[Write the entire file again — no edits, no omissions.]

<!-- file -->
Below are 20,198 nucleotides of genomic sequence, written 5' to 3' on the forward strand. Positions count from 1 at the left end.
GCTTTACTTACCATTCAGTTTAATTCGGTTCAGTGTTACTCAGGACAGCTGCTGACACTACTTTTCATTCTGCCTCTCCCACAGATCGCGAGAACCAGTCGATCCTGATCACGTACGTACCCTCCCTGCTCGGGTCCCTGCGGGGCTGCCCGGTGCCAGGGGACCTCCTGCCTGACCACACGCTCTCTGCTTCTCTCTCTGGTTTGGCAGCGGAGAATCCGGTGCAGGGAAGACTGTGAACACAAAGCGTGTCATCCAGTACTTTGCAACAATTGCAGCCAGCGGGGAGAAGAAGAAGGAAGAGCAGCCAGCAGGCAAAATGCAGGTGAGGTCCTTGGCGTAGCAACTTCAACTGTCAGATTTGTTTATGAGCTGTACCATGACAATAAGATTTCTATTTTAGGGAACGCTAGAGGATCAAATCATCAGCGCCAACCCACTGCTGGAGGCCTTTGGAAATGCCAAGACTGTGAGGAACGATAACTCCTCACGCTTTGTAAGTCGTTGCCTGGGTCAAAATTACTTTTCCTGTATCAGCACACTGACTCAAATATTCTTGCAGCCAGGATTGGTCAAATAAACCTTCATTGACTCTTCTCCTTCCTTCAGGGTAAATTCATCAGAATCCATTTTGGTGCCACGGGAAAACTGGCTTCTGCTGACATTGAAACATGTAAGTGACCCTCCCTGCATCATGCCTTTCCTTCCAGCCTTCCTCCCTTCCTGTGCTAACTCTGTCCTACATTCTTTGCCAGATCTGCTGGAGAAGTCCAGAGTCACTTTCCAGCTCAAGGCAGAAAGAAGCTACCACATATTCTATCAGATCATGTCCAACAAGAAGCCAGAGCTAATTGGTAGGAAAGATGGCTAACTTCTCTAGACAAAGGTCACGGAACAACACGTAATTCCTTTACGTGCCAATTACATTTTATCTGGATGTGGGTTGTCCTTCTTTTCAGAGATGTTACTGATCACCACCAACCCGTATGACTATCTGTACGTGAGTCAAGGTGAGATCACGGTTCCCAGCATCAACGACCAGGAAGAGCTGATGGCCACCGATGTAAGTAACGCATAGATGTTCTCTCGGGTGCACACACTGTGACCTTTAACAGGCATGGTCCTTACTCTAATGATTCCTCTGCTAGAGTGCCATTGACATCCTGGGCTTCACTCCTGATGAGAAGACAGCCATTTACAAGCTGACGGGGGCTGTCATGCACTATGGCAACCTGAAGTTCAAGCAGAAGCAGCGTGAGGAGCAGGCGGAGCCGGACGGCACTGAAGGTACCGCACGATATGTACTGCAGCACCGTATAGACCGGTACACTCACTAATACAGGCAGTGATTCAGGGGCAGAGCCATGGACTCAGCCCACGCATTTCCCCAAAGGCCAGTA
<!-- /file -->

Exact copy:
Below are 20,198 nucleotides of genomic sequence, written 5' to 3' on the forward strand. Positions count from 1 at the left end.
GCTTTACTTACCATTCAGTTTAATTCGGTTCAGTGTTACTCAGGACAGCTGCTGACACTACTTTTCATTCTGCCTCTCCCACAGATCGCGAGAACCAGTCGATCCTGATCACGTACGTACCCTCCCTGCTCGGGTCCCTGCGGGGCTGCCCGGTGCCAGGGGACCTCCTGCCTGACCACACGCTCTCTGCTTCTCTCTCTGGTTTGGCAGCGGAGAATCCGGTGCAGGGAAGACTGTGAACACAAAGCGTGTCATCCAGTACTTTGCAACAATTGCAGCCAGCGGGGAGAAGAAGAAGGAAGAGCAGCCAGCAGGCAAAATGCAGGTGAGGTCCTTGGCGTAGCAACTTCAACTGTCAGATTTGTTTATGAGCTGTACCATGACAATAAGATTTCTATTTTAGGGAACGCTAGAGGATCAAATCATCAGCGCCAACCCACTGCTGGAGGCCTTTGGAAATGCCAAGACTGTGAGGAACGATAACTCCTCACGCTTTGTAAGTCGTTGCCTGGGTCAAAATTACTTTTCCTGTATCAGCACACTGACTCAAATATTCTTGCAGCCAGGATTGGTCAAATAAACCTTCATTGACTCTTCTCCTTCCTTCAGGGTAAATTCATCAGAATCCATTTTGGTGCCACGGGAAAACTGGCTTCTGCTGACATTGAAACATGTAAGTGACCCTCCCTGCATCATGCCTTTCCTTCCAGCCTTCCTCCCTTCCTGTGCTAACTCTGTCCTACATTCTTTGCCAGATCTGCTGGAGAAGTCCAGAGTCACTTTCCAGCTCAAGGCAGAAAGAAGCTACCACATATTCTATCAGATCATGTCCAACAAGAAGCCAGAGCTAATTGGTAGGAAAGATGGCTAACTTCTCTAGACAAAGGTCACGGAACAACACGTAATTCCTTTACGTGCCAATTACATTTTATCTGGATGTGGGTTGTCCTTCTTTTCAGAGATGTTACTGATCACCACCAACCCGTATGACTATCTGTACGTGAGTCAAGGTGAGATCACGGTTCCCAGCATCAACGACCAGGAAGAGCTGATGGCCACCGATGTAAGTAACGCATAGATGTTCTCTCGGGTGCACACACTGTGACCTTTAACAGGCATGGTCCTTACTCTAATGATTCCTCTGCTAGAGTGCCATTGACATCCTGGGCTTCACTCCTGATGAGAAGACAGCCATTTACAAGCTGACGGGGGCTGTCATGCACTATGGCAACCTGAAGTTCAAGCAGAAGCAGCGTGAGGAGCAGGCGGAGCCGGACGGCACTGAAGGTACCGCACGATATGTACTGCAGCACCGTATAGACCGGTACACTCACTAATACAGGCAGTGATTCAGGGGCAGAGCCATGGACTCAGCCCACGCATTTCCCCAAAGGCCAGTA